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 (attempting to impose UCC provisions about "presentment", refusal, demur, default, etc to correspondence with the IRS; "the UCC would be inapplicable because the operation of the IRS is a sovereign function and note a commercial operation....the Uniform Commercial Code ... is clearly not applicable to the IRS's summonses") Holling v. US (ED Mich unpub 11/27/95) 76 AFTR2d 6968, magistrate's recommendation (ED Mich unpub 2/6/96) 77 AFTR2d 1052, sanctions imposed (Ed Mich 5/17/96) 934 F.Supp 251; similarly US v.  Andra (D Ida 1996) 923 F.Supp  157; similarly US v. Van Skiver (D Kan unpub 12/13/90) 71A AFTR2d 4063, 91 USTC para 50017 aff'd US v. Kettler [& Van Skiver](10th Cir unpub 6/3/91) 934 F2d 326(t); (held that IRS operations are not "commercial" nor are IRS documents or court documents "commercial paper" and therefore UCC provisions cannot be applied to them) US v.  Trowbridge (D. Ida unpub 9/13/93) aff'd (9th Cir 12/13/94) 43 F3d 1480(t); similarly Wesselman v. CIR (2/28/96) TC Memo 1996-85; ditto (perp tried to impose UCC provisions about accord & satisfaction by partial payment upon debt to IRS; "However, the US Govt, as a sovereign, is not bound by such State statutes as the UCC.") Bear v. CIR (12/3/92) TC Memo 1992-690 aff'd (9th Cir 3/24/94) 19 F3d 26(t), 73 AFTR2d 1611; ditto US v.  Stoecklin (MD Fla 1994) 848 F.Supp 1521; similarly Brandt v. CIR (9/7/93) TC Memo 1993-411; similarly (IRS tax liens are not "commercial" and therefore not subject to UCC requirements but are covered by the Uniform Federal Tax Lien Registration Act, adopted by about 40 states) In re Bertelt (Bankr.  MD Fla 1996) 206 Bankr.Rptr 579; similarly Watts v.  IRS (D NJ 1996) 925 F.Supp 271; similarly (court papers issued in an IRS case are not commercial or negotiable instruments and the use of UCC formulae is inapplicable) US v.  Andra (D Ida 1996) 923 F.Supp 157; (similarly the use by municipal police and courts of US currency does not turn the operations of the traffic court into a "commercial" activity subject to the UCC nor does it turn a traffic case into a federal case) Kimmell v. Leoffler (Tex.App 1990) 791 SW2d 648; (similarly, UCC is not applicable to traffic court; "First, the UCC is not applicable to criminal proceedings. .... Moreover, the regulation of speed limits is specifically authorized under [the State highway laws].") Barcroft v.  State (Tex.App 1994) 881 SW2d 838; ditto (UCC does not apply to offenses of driving without a license, driving an unregistered vehicle, driving without insurance, carrying a concealed weapon) Theo.  Jones v.  City of Little Rock (1993) 314 Ark 383, 862 SW2d 273 cert.den 512 US 1237; (perp tried to require UCC formalities for traffic court case.  "There is no way to review this argument.  There is no way to understand this argument.  More importantly, there is no way that this argument relates to the proceedings...") City of Kansas City v. Hayward (Mo.App 1997) 954 SW2d 399; (when scofflaw refused to participate in traffic court  because it would not apply UCC provisions to his drunk driving case, the court entered a Not Guilty plea for him and and proceeded as if he were activing pro se, he eventually got the conviction overturned but it was a lot of trouble for him and he probably didn't do any better on retrial) State v. Bruch (So.Dak 1997) 565 NW2d 7898;  (sent back numerous parking tickets marked "refused for cause without dishonor" and was thereafter surprised when the Highway Patrol towed his truck away) Fenili v. Calif. Dept of Motor Vehicles (ND Cal unpub 6/16/98);   (perp demanded that court invoke the War Powers Act to prevent the IRS from operating, and wanted IRS employees "deported" as foreign agents) Green v. Winkler (SD Fla unpub 12/5/96) 78 AFTR2d 7630;  (perp tried to bring in Latin teacher to testify that the words of the Sixteenth Amendment meant something exotic); Rowlee v. CIR (6/15/83) 80 TC 1111; (in litigation filed pleadings titled "Asseveration" as if this was a proper procedure) United States Govt v.  "People of the United States" [J.A. Course] (ND IL unpub 7/8/87) 87 USTC para 9553, 60 AFTR2d 5479; Vos v. Boyle (WD Mich unpub 4/11/95); J. Napier v. Jonas (WD Mich unpub 2/10/95); Pottorf v. Bryan (D Kan unpub 5/18/87); Huebner v. US (D Ariz 1990) 731 F.Supp 1441; US v. Genger (9th Cir unpub 3/21/88) 842 F2d 1295(t);   -- or filed such an "Asseveration" with the county registrar or another govt office.  Texas Atty-Gen Letter Op. 98-16 (3/13/98);  In re Hovind (Bankr.  ND Fla 1996) 197 Bankr.Rptr 157;  -- even though an "asseveration" is merely an "allegation" not made under oath and therefore of little legal weight.  Vos v. Boyle (WD Mich unpub 4/11/95); J. Napier v. Jonas (WD Mich unpub 2/10/95); Huebner v. US (D Ariz 1990) 731 F.Supp 1441; (county recorders instructed not to accept this document for filing) Texas Atty-Gen Letter Op. 98-16 (3/13/98);     (tried to claim to be "civilly dead" and thereby immune from prosecution) US v. Verlin (D Kan 1997) 979 F.Supp 1334; (tried to insist that traffic policemen must be "elected officials" to give out tickets or else his right to a "republican form of govt" was violated) Endsley v. State (1987) 184 Ga.App 797, 363 SE2d 1; bringing a "class action" against the US Supreme Court, "Janice" Reno, the foreman of the fed grand jury, the ABA, et al, demanding "a full investigation of the federal govt" because this nitwit’s attempt to get backpay from a former employer was unsuccessful.  Hotchkiss v.  Supreme Court of the US (9th Cir unpub 8/28/97) 122 F3d 1071(t) cert.den 522 US 1149; (suing the local Unitarian Church and its pastor as well as NASA, alleging an enormous conspiracy whereby the Unitarian congregants are praying for the arrival of flying saucers which will abduct and torture earthlings) Khan v.  Unitarian Church of Kensington (ND Cal unpub 10/26/94); (sued a federal judge alleging a govt cover-up of flying saucer crashes) US v. Barker (SD Ga 1998) 182 FRD 661; (sued former Pres. Carter, current Pres. Clinton and never-president Perot and others alleging that Carter is Clinton's biological father and that Clinton and Perot together are responsible for the deaths of over ten million black women in secret concentration camps, for which the plaintiff wanted only 5.6 Billion dollars in compensatory and punitive damages and an accounting of every black woman born in the US since 1940, as well as an end to NASA's cyborg conspiracy) T.S. Tyler v. Carter et al (SDNY 1993) 151 FRD 537;  (crank's adherence to the views of the John Birch Society and of a Trilateral Commission plot to take over his town, and that "the United States Constitution gave him the right to shoot and kill anyone trespassing on his land", while evidence of serious psychosis, was not indicative of insanity sufficient to excuse him for killing a policeman).  State v.  Ulm (Minn.Supm  1982) 326 NW2d 159; (mountebanks convicted in lengthy trial in Wyoming federal court of numerous frauds arising from their scam of selling "investments" whereby suckers paid for the privilege of supposedly filching from an enormous - $157 Trillion - bank account held jointly by the Mafia, CIA, Illuminati and the Vatican, and well over a million dollars was extracted from more than 3000 victims, some of whom were understandably reluctant to come forward) US v.  McAleer (10th Cir 1998) 138 F3d 852 cert.den 119 S.Ct 132-133; [by the way, in a criminal prosecution the defendant successfully established his insanity plea, one important bit of evidence being his belief that the Illuminati controlled the US, England, and some other countries, and were in turn controlled by the Rothschild family, and that the Rockefeller family controlled Russia, China, and some other countries. State v. Jeppesen (1989) 55 Wash.App 231, 776 P2d 1372 revw.den 113 Wash.2d 1024, 782 P2d 1070];  (it is often claimed, in militia-type literature including magazines and internet, that the Civil War, or the War Between the States, never ended, and therefore the state of war and an attendant state of martial law still exists, -  this is demonstrably false, as the Civil War was officially declared ended by a Proclamation by Pres. Andrew Johnson on 20 August 1866 [14 Stat 814], and this proclamation was treated as dispositive in various Acts of Congress, as in McElrath v. US (1880) 102 US (12 Otto) 426 at 438);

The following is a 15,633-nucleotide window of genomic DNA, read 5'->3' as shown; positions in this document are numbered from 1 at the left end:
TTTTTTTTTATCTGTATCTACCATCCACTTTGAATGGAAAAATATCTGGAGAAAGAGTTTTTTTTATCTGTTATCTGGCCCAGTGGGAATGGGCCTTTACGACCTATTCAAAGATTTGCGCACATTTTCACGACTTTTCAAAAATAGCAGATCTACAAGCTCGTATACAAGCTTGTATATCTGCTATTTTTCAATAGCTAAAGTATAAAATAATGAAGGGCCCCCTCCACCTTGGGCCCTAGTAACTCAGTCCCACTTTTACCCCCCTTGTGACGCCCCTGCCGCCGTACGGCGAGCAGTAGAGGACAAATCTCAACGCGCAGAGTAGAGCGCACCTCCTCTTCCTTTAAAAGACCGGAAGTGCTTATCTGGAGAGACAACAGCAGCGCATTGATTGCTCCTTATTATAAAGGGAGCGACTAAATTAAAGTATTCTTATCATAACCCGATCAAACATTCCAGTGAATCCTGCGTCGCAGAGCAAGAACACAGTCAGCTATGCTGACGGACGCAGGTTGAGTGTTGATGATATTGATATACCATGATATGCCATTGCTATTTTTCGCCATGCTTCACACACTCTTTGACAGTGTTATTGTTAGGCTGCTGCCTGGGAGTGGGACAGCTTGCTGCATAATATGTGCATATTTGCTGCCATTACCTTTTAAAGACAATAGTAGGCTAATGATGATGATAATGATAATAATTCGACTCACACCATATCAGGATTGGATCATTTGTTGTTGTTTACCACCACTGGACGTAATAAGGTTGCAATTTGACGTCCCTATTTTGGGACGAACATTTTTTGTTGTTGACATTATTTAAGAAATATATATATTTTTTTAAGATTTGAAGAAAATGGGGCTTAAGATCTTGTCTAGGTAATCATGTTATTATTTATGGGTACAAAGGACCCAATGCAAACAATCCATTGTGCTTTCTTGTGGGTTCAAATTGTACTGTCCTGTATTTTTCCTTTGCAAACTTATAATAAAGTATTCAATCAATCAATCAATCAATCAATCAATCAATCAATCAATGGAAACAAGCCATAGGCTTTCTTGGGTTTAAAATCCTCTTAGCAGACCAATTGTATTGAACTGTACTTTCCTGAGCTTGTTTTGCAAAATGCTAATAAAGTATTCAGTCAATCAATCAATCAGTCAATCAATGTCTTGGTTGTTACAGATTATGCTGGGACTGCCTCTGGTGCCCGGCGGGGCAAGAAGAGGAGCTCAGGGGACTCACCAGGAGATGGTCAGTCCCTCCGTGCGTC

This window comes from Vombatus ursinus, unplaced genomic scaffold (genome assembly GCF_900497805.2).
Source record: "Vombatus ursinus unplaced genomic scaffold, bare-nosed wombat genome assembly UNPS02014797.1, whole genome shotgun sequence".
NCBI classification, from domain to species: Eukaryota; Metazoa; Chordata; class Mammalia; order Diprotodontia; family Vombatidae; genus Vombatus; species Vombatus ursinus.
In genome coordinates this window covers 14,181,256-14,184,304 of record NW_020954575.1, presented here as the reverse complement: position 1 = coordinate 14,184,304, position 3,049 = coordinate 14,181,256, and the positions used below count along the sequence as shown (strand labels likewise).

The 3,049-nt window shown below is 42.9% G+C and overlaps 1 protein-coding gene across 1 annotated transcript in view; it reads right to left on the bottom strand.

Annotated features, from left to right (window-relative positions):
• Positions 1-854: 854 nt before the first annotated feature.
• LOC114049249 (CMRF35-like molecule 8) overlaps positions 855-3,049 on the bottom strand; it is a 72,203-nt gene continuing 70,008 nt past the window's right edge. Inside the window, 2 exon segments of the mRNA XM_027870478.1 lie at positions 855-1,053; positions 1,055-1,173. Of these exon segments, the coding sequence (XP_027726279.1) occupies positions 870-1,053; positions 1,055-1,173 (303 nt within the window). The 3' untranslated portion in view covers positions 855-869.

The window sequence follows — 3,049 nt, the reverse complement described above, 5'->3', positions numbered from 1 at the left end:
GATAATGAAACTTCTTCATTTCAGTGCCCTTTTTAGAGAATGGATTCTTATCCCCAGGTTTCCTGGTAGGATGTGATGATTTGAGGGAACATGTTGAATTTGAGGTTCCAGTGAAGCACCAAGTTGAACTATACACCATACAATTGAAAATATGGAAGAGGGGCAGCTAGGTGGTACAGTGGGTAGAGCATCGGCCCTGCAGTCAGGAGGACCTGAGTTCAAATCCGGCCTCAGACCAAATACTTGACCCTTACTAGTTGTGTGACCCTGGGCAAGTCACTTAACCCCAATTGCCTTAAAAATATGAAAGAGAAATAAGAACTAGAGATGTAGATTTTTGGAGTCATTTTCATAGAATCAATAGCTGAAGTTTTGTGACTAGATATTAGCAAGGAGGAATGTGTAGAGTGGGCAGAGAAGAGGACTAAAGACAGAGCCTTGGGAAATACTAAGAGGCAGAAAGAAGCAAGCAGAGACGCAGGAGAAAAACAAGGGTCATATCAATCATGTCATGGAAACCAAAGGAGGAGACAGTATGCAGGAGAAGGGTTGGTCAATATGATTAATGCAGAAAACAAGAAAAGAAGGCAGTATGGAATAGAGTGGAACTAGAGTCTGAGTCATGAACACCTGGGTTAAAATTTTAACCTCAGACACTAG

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an unscientific note about "unconstitutional" laws:  Quite a bit of militia/scofflaw propaganda quotes court decisions, or sometimes from a legal encyclopedia called American Jurisprudence (Second), to the effect that an unconstitutional law is unenforceable and nobody can be punished for violating an unconstitutional law.  This is, of course, a true statement of constitutional law.  (Oddly enough, all the propaganda that quotes this from American Jurisprudence (Second) do so from an obsolete edition; the same statements appear in the current edition at 16 Am.Jur.2d "Constitutional Law" sec. 203 (1998).)  This legal principle is trotted out to persuade people not to obey certain laws, such as tax or traffic laws, but the propagandists conveniently overlook a closely related legal principle: The courts will always presume that a law is a valid; US v. Harris (1883) 106 US 629 at 635; Fletcher v. Peck (1810) 10 US (6 Cranch) 87 at 128;  and the burden of proving its unconstitutionality (or the invalidity of its adoption)  rests entirely on the litigant who is challenging the law; Brown v. Maryland (1827) 25 US (12 Wheat.) 419 at 436; Chicago, Milwaukee & St. Paul Railway Co. v. Tompkins (1900) 176 US 167 at 173; and many many other places; and this principle is stated in the very same volume of Am.Jur.2d at sec. 166.   The person who tries to deny the validity of a law takes on the entire burden of proving that the law is invalid, and if he fails to make that proof then he also takes on all the penalties for disobeying that law.  Occasionally it has been indicated that a good faith doubt about the meaning or validity of a law is enough of an excuse to lighten the actual punishment (especially if the law is new and confusing) but a court is unlikely to see good faith when such an excuse is attempted involving such long-established and long-upheld laws such as taxation or traffic laws.